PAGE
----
). The examination of the TCRβ sequences in the same T cell lines responding to an allogeneic target identified shared clonotypes with the cognate antigen-responsive population. To expand our findings with the clonotype analysis of virus-specific T cell lines reacting with allogeneic APC we subjected a third, CD4+ EBV-LCL-reactive T cell line to the same procedure. Here we also identified a shared clonotype between virus- and alloresponding cells (Fig. S3
). However, since the background production of cytokines by this cell line, i.e. in the absence of antigen stimulation, was substantial, we cannot formally prove the dual reactivity of the clone identified in both reactivities. Collectlively, our data do allow the conclusion that DNA virus antigen-specific T cells, which can make up 10% or more of the circulating post-HSCT T-cell population (51
) and in elderly donors (32
) are commonly reactive with unrelated pMHC complexes.
Our findings have clinical relevance. Firstly, the adoptive transfer of virus-specific T cell lines and clones given to treat reactivating viruses in (partially) matched recipients (53
) may risk sporadic but powerful alloreactions against the recipient. In our study we used T-APC and PBMC as a representative of GvHD targets because they were readily available. However it is possible that these targets are not as representative of GVHD targets as fibroblasts or cells from GVHD target tissues such as the skin, gastrointestinal tract, and the liver. Amir et al. (44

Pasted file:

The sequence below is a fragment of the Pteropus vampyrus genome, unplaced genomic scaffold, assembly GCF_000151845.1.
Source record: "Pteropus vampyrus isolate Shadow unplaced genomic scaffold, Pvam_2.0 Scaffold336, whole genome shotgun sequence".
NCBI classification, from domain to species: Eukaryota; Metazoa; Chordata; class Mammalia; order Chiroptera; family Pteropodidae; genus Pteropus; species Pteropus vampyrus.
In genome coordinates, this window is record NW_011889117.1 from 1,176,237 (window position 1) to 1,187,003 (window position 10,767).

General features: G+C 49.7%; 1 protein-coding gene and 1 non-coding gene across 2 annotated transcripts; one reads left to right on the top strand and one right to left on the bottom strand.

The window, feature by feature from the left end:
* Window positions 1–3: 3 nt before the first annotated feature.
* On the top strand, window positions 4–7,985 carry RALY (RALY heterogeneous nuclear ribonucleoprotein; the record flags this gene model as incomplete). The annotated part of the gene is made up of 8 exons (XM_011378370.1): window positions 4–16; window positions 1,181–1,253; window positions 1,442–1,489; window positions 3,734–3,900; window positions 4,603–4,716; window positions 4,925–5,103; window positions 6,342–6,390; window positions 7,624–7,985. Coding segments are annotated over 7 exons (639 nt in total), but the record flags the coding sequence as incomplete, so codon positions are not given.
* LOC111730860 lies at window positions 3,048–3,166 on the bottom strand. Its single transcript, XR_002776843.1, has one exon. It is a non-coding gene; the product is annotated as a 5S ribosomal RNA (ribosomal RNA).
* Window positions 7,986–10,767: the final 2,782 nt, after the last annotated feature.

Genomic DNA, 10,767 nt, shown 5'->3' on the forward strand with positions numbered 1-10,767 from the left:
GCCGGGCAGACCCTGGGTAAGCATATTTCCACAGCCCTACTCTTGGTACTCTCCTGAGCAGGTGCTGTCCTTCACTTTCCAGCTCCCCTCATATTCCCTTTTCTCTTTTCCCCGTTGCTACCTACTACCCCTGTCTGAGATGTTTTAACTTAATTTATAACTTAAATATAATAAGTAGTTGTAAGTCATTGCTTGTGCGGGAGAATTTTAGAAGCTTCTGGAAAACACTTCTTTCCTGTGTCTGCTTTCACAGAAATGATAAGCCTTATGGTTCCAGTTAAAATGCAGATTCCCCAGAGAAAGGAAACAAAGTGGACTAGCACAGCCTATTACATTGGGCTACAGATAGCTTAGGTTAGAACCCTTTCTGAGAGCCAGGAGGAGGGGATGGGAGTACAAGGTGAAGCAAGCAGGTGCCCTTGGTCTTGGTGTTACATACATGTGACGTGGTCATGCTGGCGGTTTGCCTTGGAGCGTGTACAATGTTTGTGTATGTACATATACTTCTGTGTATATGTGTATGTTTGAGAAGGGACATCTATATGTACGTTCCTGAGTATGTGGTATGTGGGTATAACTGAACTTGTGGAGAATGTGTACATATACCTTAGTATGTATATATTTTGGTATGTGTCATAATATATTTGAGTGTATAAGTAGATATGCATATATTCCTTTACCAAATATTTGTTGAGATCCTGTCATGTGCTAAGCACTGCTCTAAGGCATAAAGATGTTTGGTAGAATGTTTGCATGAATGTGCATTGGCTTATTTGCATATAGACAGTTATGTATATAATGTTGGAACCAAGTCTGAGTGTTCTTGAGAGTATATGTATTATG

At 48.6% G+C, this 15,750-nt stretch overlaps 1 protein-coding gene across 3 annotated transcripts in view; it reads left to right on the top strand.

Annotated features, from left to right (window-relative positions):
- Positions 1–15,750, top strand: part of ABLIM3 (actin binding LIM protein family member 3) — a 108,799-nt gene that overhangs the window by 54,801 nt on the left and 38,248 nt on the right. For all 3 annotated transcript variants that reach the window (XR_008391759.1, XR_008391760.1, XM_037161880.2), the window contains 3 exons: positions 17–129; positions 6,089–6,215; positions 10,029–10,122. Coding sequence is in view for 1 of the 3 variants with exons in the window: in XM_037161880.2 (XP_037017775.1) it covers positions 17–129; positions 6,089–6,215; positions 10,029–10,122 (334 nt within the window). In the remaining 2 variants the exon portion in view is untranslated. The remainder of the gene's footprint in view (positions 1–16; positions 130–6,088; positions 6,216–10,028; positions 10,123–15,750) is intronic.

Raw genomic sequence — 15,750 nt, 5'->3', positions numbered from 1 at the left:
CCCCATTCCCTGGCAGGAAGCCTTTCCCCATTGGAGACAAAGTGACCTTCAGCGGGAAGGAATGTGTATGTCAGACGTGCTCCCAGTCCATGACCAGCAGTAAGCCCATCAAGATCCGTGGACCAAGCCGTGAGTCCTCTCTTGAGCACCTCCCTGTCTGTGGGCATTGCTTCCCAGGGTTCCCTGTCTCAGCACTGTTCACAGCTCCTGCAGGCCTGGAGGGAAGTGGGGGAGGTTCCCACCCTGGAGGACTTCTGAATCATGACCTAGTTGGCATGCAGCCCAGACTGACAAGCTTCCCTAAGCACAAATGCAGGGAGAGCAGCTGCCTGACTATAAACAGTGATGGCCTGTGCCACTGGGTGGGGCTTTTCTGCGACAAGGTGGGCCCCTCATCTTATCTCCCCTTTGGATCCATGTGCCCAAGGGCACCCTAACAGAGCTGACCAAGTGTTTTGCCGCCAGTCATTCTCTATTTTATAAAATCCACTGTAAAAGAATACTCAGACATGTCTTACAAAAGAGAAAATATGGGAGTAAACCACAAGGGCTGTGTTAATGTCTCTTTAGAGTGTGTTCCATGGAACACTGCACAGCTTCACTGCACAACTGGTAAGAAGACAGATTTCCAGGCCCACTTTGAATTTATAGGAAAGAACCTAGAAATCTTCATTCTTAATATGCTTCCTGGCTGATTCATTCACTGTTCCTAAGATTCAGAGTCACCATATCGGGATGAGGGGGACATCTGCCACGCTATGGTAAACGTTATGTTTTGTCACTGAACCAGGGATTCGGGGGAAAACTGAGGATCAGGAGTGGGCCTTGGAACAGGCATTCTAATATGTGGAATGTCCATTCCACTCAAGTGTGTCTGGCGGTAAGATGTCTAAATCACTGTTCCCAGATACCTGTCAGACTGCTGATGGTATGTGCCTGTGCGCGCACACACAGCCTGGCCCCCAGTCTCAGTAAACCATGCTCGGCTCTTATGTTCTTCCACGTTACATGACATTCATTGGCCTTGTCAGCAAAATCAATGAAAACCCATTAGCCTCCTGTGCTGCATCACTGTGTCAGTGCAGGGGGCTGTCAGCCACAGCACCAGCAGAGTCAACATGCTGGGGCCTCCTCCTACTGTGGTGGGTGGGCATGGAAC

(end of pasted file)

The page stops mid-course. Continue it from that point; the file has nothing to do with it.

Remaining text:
) have recently used an EBV-LCL, HLA-transduced erythroleukemic cell line, and PHA blasts. They demonstrated that a large proportion of virus antigen-specific T cell clones reacted with non-self peptide-MHC complexes. However, these findings should be interpreted with caution - in vitro reactivity of virus-specific T cells may not directly translate to the alloreactivity in the form of GvHD since other factors such as target antigen expression, homing, and in vivo expansion can affect the clinical outcome. Indeed the adoptive transfer of virus-specific T cell lines in the partial HLA-disparate setting (53
) has not resulted in GvHD (55
). Furthermore, a recent study by the Riddell group (56
) suggests that even minor histocompatibility antigen-specific T cells selected for reactivity with hematopoietic targets (EBV-transformed B cells) but non-reactivity with patient fibroblasts still exerted anti-lung reactivity in the patient, indicating that even fibroblasts may not express the relevant repertoire of target antigens of GvHD. Secondly, as others have demonstrated, cross-reactivity by viral antigen-specific T cell receptors with various non-self pMHC complexes (24
), implies that, when targeting an epitope presented in one particular HLA, (for example WT1RMF
presented in the context of HLA-A*0201), TCRs from multiple clones should be available for such therapeutic applications since, depending on the HLA make-up of the TCR donor, these complexes may recognize unrelated pMHC complexes. The same principles may apply to any TCR challenged with pMHC complexes not encountered during thymic selection in the original host (57
). Lastly, since alloreacting memory T cells with their rapid proliferation kinetic may kill their target within hours of engagement, they may contribute to the hyperacute GvHD mostly observed in partially matched SCT (58
). Though end-stage effector T cells are short-lived in vitro
), they arise from the memory pool and may continue to replicate (60
To conclude: T cell reactivity with unrelated pMHC complexes can originate from any post-thymic T cell population; alloreactivity is common, and mediated by the same TCR that recognizes viral and possibly self antigens.